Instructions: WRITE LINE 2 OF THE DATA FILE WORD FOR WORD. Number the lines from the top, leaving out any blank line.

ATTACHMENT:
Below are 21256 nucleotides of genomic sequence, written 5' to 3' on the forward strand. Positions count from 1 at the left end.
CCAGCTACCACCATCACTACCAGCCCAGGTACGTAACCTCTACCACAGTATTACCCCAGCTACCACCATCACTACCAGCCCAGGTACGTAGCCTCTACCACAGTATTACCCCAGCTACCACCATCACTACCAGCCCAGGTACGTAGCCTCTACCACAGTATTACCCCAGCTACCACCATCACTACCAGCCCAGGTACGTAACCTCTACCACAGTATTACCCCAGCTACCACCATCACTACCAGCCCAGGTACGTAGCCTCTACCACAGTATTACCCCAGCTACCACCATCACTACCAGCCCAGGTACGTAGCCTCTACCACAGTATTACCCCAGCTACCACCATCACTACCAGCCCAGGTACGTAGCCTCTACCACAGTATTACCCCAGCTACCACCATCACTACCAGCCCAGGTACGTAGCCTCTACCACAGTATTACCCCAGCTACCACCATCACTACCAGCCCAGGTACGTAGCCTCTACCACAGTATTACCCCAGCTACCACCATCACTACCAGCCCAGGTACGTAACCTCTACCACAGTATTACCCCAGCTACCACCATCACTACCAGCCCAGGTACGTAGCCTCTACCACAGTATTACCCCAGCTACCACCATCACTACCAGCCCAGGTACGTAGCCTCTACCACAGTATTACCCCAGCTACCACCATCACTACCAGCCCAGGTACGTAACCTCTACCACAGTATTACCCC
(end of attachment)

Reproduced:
CCAGCTACCACCATCACTACCAGCCCAGGTACGTAACCTCTACCACAGTATTACCCCAGCTACCACCATCACTACCAGCCCAGGTACGTAGCCTCTACCACAGTATTACCCCAGCTACCACCATCACTACCAGCCCAGGTACGTAGCCTCTACCACAGTATTACCCCAGCTACCACCATCACTACCAGCCCAGGTACGTAACCTCTACCACAGTATTACCCCAGCTACCACCATCACTACCAGCCCAGGTACGTAGCCTCTACCACAGTATTACCCCAGCTACCACCATCACTACCAGCCCAGGTACGTAGCCTCTACCACAGTATTACCCCAGCTACCACCATCACTACCAGCCCAGGTACGTAGCCTCTACCACAGTATTACCCCAGCTACCACCATCACTACCAGCCCAGGTACGTAGCCTCTACCACAGTATTACCCCAGCTACCACCATCACTACCAGCCCAGGTACGTAGCCTCTACCACAGTATTACCCCAGCTACCACCATCACTACCAGCCCAGGTACGTAACCTCTACCACAGTATTACCCCAGCTACCACCATCACTACCAGCCCAGGTACGTAGCCTCTACCACAGTATTACCCCAGCTACCACCATCACTACCAGCCCAGGTACGTAGCCTCTACCACAGTATTACCCCAGCTACCACCATCACTACCAGCCCAGGTACGTAACCTCTACCACAGTATTACCCC